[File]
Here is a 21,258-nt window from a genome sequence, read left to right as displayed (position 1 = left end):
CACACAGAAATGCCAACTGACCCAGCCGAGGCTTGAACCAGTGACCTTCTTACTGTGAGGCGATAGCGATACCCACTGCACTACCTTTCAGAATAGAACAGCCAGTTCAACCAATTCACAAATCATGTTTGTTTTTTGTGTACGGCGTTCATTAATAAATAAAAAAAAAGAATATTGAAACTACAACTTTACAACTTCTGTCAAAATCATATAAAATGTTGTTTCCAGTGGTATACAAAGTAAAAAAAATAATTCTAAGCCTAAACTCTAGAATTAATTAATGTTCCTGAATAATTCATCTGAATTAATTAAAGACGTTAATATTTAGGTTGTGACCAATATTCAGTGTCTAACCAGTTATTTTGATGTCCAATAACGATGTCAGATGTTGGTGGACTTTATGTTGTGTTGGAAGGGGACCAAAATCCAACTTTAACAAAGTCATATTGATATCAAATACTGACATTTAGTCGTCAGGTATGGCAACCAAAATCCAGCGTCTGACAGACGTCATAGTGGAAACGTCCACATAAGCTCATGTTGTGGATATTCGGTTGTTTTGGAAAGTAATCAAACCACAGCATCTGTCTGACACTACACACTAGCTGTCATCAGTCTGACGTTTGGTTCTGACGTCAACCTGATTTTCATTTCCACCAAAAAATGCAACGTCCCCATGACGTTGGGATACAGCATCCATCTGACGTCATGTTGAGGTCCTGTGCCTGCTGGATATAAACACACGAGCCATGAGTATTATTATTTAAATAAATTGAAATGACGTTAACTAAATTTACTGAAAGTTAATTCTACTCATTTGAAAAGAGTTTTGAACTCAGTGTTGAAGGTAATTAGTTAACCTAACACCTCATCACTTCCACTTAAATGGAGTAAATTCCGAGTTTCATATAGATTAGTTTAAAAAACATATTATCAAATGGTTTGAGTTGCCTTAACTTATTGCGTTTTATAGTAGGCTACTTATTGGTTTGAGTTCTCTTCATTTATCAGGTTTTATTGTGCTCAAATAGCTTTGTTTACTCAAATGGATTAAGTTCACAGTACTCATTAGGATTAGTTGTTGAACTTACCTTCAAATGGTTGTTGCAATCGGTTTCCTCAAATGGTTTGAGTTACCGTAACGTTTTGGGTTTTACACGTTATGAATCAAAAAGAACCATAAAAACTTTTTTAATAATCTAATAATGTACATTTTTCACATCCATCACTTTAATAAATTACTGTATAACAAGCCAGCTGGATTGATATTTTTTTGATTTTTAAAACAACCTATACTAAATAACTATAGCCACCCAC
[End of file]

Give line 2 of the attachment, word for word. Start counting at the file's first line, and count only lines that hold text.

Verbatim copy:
CACACAGAAATGCCAACTGACCCAGCCGAGGCTTGAACCAGTGACCTTCTTACTGTGAGGCGATAGCGATACCCACTGCACTACCTTTCAGAATAGAACAGCCAGTTCAACCAATTCACAAATCATGTTTGTTTTTTGTGTACGGCGTTCATTAATAAATAAAAAAAAAGAATATTGAAACTACAACTTTACAACTTCTGTCAAAATCATATAAAATGTTGTTTCCAGTGGTATACAAAGTAAAAAAAATAATTCTAAGCCTAAACTCTAGAATTAATTAATGTTCCTGAATAATTCATCTGAATTAATTAAAGACGTTAATATTTAGGTTGTGACCAATATTCAGTGTCTAACCAGTTATTTTGATGTCCAATAACGATGTCAGATGTTGGTGGACTTTATGTTGTGTTGGAAGGGGACCAAAATCCAACTTTAACAAAGTCATATTGATATCAAATACTGACATTTAGTCGTCAGGTATGGCAACCAAAATCCAGCGTCTGACAGACGTCATAGTGGAAACGTCCACATAAGCTCATGTTGTGGATATTCGGTTGTTTTGGAAAGTAATCAAACCACAGCATCTGTCTGACACTACACACTAGCTGTCATCAGTCTGACGTTTGGTTCTGACGTCAACCTGATTTTCATTTCCACCAAAAAATGCAACGTCCCCATGACGTTGGGATACAGCATCCATCTGACGTCATGTTGAGGTCCTGTGCCTGCTGGATATAAACACACGAGCCATGAGTATTATTATTTAAATAAATTGAAATGACGTTAACTAAATTTACTGAAAGTTAATTCTACTCATTTGAAAAGAGTTTTGAACTCAGTGTTGAAGGTAATTAGTTAACCTAACACCTCATCACTTCCACTTAAATGGAGTAAATTCCGAGTTTCATATAGATTAGTTTAAAAAACATATTATCAAATGGTTTGAGTTGCCTTAACTTATTGCGTTTTATAGTAGGCTACTTATTGGTTTGAGTTCTCTTCATTTATCAGGTTTTATTGTGCTCAAATAGCTTTGTTTACTCAAATGGATTAAGTTCACAGTACTCATTAGGATTAGTTGTTGAACTTACCTTCAAATGGTTGTTGCAATCGGTTTCCTCAAATGGTTTGAGTTACCGTAACGTTTTGGGTTTTACACGTTATGAATCAAAAAGAACCATAAAAACTTTTTTAATAATCTAATAATGTACATTTTTCACATCCATCACTTTAATAAATTACTGTATAACAAGCCAGCTGGATTGATATTTTTTTGATTTTTAAAACAACCTATACTAAATAACTATAGCCACCCAC